“My name is Oil”

I’ve said this before and I’ll say it again:  “I don’t hate oil.  I don’t hate Big Oil and the contribution that industry has made to our economy, and for the jobs that continue to be created.  What I don’t like are dangerous emissions and hazards from the procurement, processing and burning of oil.”

The Santa Barbara oil spill is only the most recent example of that precarious relationship between demand and production.  The company responsible for the latest ruptured-pipeline-spills-oil-along-santa-barbara-coast-1environmental catastrophe is the Plains All American Pipeline.

“Our goal is zero (spills),” said senior director Patrick Hodgins on Friday. “Are we happy with this unfortunate event? Absolutely not.”

But, of course they aren’t happy.  No one intends for a mistake to happen; just like no one driving drunk intended to crash.  But, when you are dealing with variables around a toxic product, it is inevitable that eventually, somewhere, something bad will happen.

Even though the company had passed recent inspections, when you are carrying over 1300 barrels of crude oil an hour, along thousands of miles of pipeline, the corrosion of salt water, somewhere, is going to create a vulnerable weld that has been undetected.  No one intends for that to happen, but this result is as inevitable as 5 beers and the wheel of a car; eventually, the worst happens.

So, what do we do?  I said myself that I recognize the value of oil.

Well, as with drunk driving, we create parameters and punishments to contain the potentially disastrous outcome.  And, we do that with oil rig, pipeline, and refinery inspections. A Carbon Fee would also be a viable way to counter negative outcomes.  But, ultimately, those are only restrictions to minimize bad results.  The problem is, that bad results are irreversible.  The harm, possibly death, the car crash has caused cannot be undone.  The harm the oil spill creates is devastating, as well.

Every event like this becomes “a wake-up call” to curb continued oil development, but essentially, after the dust (or 100,000 gallons of oily sea water) has cleared, we remain in our state of consumption-induced slumber.  The Sierra Club and other environmental organizations immediately urged state and federal politicians to refuse additional oil projects, and they forward solutions by calling upon the nation to usher in a “post-oil era” by embracing renewable energy, but that will only be as effective as the intensity of demands we make as a society.

“When we have a huge solar spill around here, we just call it a nice day,” said Dave Davis, CEO of the Community Environmental Council, with more than a little irony.

Activists have noted that a 1969 spill in Santa Barbara was so catastrophic it ignited the environmental movement and a host of federal and state laws to protect the natural world.  And now we are here again…at that place where our habit enables our addiction; where change can occur, but the counter movement to keep things as they are, roars in defiance to that change.

We must address Clean Energy alternatives now.  We can decrease the oil we use by investing in public transportation, community planning, and with more fuel efficient vehicles.  At the Sierra Club website this has been written with regard to the Santa Barbara disaster:  “We don’t need ever-increasing oil resources, brought to us by increasingly extreme and dangerous oil infrastructure, like oil rigs in the Arctic ocean, exploding bomb trains (which soon may be coming to the Santa Barbara coast if we don’t stop them), or massive tar sands pipelines. What we need is a firm commitment to clean energy solutions.”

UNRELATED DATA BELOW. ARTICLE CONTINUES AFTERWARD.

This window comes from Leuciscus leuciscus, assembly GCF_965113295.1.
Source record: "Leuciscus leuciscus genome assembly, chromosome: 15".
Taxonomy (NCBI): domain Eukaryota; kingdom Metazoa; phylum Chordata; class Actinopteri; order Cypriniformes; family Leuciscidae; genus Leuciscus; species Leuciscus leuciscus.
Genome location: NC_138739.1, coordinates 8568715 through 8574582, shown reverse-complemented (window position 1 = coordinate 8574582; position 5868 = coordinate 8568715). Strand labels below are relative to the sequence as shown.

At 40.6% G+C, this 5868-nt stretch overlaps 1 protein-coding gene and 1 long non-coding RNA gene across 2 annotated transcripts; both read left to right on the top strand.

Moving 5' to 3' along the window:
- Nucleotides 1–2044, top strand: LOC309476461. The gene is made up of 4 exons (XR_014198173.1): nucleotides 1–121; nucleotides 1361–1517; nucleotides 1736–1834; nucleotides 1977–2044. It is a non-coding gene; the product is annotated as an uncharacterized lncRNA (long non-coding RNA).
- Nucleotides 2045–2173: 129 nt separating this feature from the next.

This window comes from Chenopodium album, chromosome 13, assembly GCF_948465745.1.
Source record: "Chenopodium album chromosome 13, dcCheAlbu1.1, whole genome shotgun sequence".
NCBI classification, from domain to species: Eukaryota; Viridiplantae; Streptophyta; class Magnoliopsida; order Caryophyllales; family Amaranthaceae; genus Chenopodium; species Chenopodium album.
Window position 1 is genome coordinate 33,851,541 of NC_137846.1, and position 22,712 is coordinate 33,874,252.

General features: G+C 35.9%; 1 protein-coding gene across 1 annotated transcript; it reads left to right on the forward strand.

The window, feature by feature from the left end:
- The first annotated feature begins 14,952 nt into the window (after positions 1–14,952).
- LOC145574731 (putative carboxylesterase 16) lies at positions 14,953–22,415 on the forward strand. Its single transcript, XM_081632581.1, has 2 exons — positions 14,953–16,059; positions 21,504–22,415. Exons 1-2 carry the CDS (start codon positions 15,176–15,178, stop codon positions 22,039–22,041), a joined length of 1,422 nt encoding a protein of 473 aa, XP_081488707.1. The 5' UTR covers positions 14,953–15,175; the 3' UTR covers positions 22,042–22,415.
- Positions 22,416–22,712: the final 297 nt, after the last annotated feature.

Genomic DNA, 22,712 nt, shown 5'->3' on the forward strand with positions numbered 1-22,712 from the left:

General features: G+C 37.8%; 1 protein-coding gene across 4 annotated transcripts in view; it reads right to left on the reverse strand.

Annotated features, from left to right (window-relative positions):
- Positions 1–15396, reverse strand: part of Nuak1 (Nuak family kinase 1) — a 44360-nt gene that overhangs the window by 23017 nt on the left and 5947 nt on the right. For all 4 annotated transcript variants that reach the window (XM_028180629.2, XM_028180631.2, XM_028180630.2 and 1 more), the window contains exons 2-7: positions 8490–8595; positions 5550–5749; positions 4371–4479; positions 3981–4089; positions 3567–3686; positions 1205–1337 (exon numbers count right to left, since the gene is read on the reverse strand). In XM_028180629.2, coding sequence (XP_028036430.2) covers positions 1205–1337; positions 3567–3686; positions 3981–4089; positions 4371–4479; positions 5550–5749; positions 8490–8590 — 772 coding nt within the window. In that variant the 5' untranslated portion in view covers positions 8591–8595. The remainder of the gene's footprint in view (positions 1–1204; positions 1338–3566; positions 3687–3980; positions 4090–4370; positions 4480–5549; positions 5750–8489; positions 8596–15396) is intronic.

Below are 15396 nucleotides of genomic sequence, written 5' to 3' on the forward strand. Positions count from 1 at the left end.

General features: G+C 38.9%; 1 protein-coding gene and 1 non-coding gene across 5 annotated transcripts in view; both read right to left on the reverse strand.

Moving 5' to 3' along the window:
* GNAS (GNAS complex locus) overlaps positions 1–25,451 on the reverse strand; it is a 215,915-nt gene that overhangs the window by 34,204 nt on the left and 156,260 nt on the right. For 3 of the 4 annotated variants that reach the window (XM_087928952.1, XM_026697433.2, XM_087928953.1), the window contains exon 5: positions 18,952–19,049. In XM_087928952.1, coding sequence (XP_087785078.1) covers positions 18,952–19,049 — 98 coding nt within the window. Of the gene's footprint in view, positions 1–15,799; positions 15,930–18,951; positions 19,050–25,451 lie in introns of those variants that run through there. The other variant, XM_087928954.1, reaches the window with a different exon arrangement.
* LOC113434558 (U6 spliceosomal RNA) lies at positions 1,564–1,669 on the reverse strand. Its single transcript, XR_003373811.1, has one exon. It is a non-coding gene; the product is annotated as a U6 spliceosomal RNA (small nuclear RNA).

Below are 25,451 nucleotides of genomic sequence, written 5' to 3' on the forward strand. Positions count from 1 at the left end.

To bookend this piece with the admission I made at the beginning; the oil industry will not whither and die as we transition toward a cleaner future.  The jobs, the production and the progress that has been facilitated by oil, will not be lost.  What we must do, however, is aggressively explore, develop and implement better, safer, cleaner energy sources.  Jobs will be created along the way.

The oil industry itself could lead the way developing alternatives to protect our beautiful coastlines and amber waves of grain.  Just like they say they do in those multi-million dollar commercials that always come out after these accidents, promoting their environmental stewardship…Screen-Shot-2015-04-23-at-10.08.44-AM



“He is not great who is not greatly good.”

I’ve now heard every Republican who has declared their candidacy for the presidency state that we need a president that will “make us proud again to be an American.”

Yet, it wasn’t that long ago when Democrats were rallying to “return America to greater standing in the world” and to find our “moral authority once again.”

I remember because I was one of the louder voices.

Only 8 years before that the battle cry was heard from a Republican running against Gore that we needed to “bring dignity back to the White House.”

Clinton, before that, ran against Bush Sr. and promised to return us to “a time when America was respected more than feared.”

A letter to the editor in the Des Moines Register criticized Obama’s foreign policies and finished with the proclamation, “We need to make America great again!”

Every time I hear that I ask myself, “What ‘great’ period are they referring to?”

I hear “return to greatness” from both sides of the political fence and I wonder, “What is the criteria for greatness?”

Apparently, the letter writer felt good about the way things were before Obama even though the Bush era ended with economic catastrophe, and a foreign policy quagmire.

Maybe, they were referring to Clinton-era American pride.  Clinton did balance the budget and maintained an extended period of prosperity, but, something tells me that wasn’t the writer’s intention.